A county judge dismissed Mrs. Boldt's challenge, but blocked the circumcision from taking place until all appeals were exhausted. The mother's attorney, Clayton Patrick, told the court that the circumcision posed "an unreasonable and unnecessarily high risk to the child." Mr. Patrick was quickly challenged by Judge W. Michael Gillette, who asked whether courts should step in when a divorced couple disagrees about whether a child should play football.

"More people get hurt playing football than from having a circumcision and a lot more seriously," Judge Gillette said. He said family court disputes over going out for football were a "necessary consequence" of the mother's position. "That's preposterous. I hope you recognize that cannot work," the judge said.

Mr. Patrick said that, even though the father had full custody of the child, the mother was entitled to a court hearing because, based on her review of information about circumcision, the practice amounts to "sex abuse or physical abuse."

"If the custodial parent wanted to amputate some other body part, I think the court would step in and say you can't do that," the attorney said. Mr. Boldt, other family members and the doctor who would perform the circumcision said the boy wanted it. However, Mrs. Boldt said her son told her that he did not want to be circumcised and was afraid to contradict his father. Some of the justices asked whether the courts should take the child's views into account, either when he was 9 or at age 12.

"The child's wishes, while of course they should be considered, are not legally decisive or, legally speaking, relevant," Mr. Boldt, who is a lawyer and has represented himself in the legal proceedings, said. Judges speculated about whether custodial parents had the right to impose genital mutilation or a nose job "on children whose faces are just fine." "Are there no limits?" one judge asked.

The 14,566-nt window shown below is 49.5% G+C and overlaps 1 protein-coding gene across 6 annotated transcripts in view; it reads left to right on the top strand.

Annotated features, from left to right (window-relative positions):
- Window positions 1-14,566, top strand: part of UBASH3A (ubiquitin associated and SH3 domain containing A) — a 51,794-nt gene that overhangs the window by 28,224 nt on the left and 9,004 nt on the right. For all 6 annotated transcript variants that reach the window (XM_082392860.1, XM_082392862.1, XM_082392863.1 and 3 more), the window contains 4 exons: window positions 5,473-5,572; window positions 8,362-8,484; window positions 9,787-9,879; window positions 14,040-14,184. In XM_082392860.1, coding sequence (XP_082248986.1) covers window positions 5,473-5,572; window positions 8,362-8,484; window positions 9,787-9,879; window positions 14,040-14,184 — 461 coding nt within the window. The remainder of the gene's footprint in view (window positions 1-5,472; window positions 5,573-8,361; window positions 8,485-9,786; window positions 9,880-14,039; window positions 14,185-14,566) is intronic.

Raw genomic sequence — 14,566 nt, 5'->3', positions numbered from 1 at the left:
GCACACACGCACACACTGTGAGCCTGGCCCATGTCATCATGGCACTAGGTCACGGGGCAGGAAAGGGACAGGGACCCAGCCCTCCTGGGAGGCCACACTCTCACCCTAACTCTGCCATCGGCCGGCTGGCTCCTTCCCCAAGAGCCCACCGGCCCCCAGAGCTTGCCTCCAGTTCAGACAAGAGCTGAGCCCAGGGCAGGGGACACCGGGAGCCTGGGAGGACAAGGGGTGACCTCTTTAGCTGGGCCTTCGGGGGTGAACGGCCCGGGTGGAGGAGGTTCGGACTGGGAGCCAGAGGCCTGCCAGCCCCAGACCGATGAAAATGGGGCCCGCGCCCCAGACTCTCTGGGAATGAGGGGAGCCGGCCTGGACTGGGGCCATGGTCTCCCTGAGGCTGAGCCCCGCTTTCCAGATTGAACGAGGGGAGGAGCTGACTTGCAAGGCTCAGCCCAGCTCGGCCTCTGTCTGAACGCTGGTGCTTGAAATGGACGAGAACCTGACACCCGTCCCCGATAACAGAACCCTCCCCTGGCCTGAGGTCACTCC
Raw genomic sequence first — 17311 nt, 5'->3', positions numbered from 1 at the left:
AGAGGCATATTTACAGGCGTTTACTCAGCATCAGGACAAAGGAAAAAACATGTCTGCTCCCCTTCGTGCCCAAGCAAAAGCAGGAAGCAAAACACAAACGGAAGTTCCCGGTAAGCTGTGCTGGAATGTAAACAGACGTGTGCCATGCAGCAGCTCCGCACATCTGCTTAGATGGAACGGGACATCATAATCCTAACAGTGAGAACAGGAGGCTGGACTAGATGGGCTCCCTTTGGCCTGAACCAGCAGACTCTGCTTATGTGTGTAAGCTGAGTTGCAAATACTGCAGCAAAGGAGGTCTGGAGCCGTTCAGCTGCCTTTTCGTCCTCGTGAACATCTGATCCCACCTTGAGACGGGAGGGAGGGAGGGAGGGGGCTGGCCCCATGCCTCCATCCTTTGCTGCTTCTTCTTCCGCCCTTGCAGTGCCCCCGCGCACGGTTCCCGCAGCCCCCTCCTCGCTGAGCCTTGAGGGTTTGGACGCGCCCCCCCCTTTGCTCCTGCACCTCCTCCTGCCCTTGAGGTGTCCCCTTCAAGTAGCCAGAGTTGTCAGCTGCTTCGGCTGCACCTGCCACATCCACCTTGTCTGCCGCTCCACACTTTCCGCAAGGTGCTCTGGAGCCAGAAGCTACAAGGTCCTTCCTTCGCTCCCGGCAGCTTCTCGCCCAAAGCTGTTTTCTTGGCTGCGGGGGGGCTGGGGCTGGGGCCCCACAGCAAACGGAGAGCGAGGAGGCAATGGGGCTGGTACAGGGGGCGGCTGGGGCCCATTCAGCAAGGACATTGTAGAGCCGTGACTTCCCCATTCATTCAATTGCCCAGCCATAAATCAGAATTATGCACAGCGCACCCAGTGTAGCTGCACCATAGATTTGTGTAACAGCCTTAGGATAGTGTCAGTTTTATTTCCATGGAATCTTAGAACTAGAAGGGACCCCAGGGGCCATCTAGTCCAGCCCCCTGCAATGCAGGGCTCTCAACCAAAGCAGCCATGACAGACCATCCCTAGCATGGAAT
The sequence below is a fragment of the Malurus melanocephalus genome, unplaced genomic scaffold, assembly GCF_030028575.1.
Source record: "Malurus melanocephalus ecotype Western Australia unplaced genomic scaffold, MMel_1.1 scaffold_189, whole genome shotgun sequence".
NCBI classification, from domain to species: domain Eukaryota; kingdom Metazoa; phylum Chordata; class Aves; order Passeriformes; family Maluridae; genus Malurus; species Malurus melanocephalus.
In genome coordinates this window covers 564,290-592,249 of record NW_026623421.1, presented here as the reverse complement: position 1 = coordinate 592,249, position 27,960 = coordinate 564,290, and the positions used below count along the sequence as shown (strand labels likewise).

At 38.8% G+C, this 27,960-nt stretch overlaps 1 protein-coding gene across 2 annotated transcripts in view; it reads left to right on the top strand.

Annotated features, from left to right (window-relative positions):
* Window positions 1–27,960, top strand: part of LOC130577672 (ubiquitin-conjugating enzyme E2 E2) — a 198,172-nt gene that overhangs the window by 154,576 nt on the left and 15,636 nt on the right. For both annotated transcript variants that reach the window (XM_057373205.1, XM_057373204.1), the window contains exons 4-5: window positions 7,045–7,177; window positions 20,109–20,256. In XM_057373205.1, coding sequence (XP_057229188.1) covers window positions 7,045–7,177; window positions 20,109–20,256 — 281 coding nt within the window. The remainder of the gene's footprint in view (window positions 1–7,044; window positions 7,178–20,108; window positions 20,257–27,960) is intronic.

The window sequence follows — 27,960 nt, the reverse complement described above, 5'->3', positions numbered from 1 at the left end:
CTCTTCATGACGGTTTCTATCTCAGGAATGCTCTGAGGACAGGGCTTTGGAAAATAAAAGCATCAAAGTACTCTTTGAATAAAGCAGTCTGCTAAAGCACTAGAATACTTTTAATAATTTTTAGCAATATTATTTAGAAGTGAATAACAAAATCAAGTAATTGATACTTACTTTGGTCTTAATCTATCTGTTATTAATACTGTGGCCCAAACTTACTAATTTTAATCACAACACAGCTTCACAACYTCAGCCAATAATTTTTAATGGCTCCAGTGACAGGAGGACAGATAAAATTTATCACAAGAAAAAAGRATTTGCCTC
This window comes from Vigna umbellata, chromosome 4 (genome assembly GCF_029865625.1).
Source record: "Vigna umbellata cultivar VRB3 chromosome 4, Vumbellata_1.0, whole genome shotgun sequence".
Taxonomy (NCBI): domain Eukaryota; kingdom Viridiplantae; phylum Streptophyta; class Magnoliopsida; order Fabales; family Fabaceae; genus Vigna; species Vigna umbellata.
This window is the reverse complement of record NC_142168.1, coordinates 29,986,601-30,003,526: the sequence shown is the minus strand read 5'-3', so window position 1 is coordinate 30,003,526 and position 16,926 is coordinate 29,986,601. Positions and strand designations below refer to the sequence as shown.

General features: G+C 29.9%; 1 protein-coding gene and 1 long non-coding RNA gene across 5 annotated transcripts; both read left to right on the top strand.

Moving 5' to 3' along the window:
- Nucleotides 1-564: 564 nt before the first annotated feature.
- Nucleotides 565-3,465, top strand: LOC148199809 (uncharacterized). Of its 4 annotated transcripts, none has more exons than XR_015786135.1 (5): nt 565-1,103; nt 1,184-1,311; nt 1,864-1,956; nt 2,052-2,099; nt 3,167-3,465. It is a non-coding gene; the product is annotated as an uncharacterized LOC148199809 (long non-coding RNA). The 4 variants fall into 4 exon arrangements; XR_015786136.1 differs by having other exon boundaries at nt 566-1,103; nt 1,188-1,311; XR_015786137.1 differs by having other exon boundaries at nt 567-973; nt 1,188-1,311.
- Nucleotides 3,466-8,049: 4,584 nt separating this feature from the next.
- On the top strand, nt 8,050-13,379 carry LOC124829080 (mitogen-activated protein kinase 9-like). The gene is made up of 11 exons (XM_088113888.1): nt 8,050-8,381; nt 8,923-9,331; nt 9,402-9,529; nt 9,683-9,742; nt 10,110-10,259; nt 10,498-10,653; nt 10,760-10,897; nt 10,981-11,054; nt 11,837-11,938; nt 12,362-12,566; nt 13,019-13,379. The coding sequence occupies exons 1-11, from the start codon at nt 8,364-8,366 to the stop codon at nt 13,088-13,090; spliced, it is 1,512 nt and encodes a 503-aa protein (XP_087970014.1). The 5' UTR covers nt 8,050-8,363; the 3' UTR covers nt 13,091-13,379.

When Mr. Boldt said he thought a custodial parent could do anything that wasn't illegal to a child, Judge Rives Kistler replied, "That seems a real broad claim. What if they wanted to have tattoos put on the child's face?"

Mr. Boldt said some actions might be so outrageous that they called into question a person's fitness as a parent. A tattoo on a child's shoulder that says "Mom" would be a different matter than "a swastika on the forehead," he said.

Mr. Boldt insisted that the court should not single out circumcision for greater scrutiny than other parenting choices. "There's no principled, intellectually defensible, legally supportable reason to extract that one category," he said. Much of the hearing discussed whether Mrs. Boldt was automatically entitled to a formal evidentiary hearing on her objection and, if not, what evidence she had to produce to get such a hearing.

The Oregon jurists appear to be the highest-ranking American court to hear a dispute involving circumcision, according to a New York University law professor who has written on the issue, Geoffrey Miller. "It will be a precedent that will be closely paid attention to by people who are interested in that debate," the professor said. "I would be quite shocked or at least surprised if the result in the Oregon Supreme Court undoes what the lower courts said."

A Portland rabbi who attended the argument, Daniel Isaak, said he was surprised that there was little discussion of the religious freedom aspect of the case. "Circumcision is a basic rite of conversion" for Jewish men and is also practiced by Muslims, the rabbi said.

Four Jewish groups, the American Jewish Congress, the American Jewish Committee, the Anti-Defamation League, and the Orthodox Union, filed an amicus brief backing Mr. Boldt. A physicians' group, Doctors Opposing Circumcision, filed a brief supporting Mrs. Boldt.

The anti-circumcision brief notes that during a prior court proceeding unrelated to the circumcision issue, the Boldts agreed that they had a dominant-submissive relationship — in which Mr. Boldt was "god" or "sovereign" — and that sometimes involved Mr. Boldt administering beatings to his wife, who assumed the role of "slave girl." The Boldts' son "must not be abandoned by the courts, to become embroiled in his father's need for a replacement slave … if that is what happened," the anti-circumcision group argued.

Mr. Boldt declined to be interviewed as he left court yesterday. The groups defending circumcision stated in their brief that they were taking no position on "who is the more appropriate parent."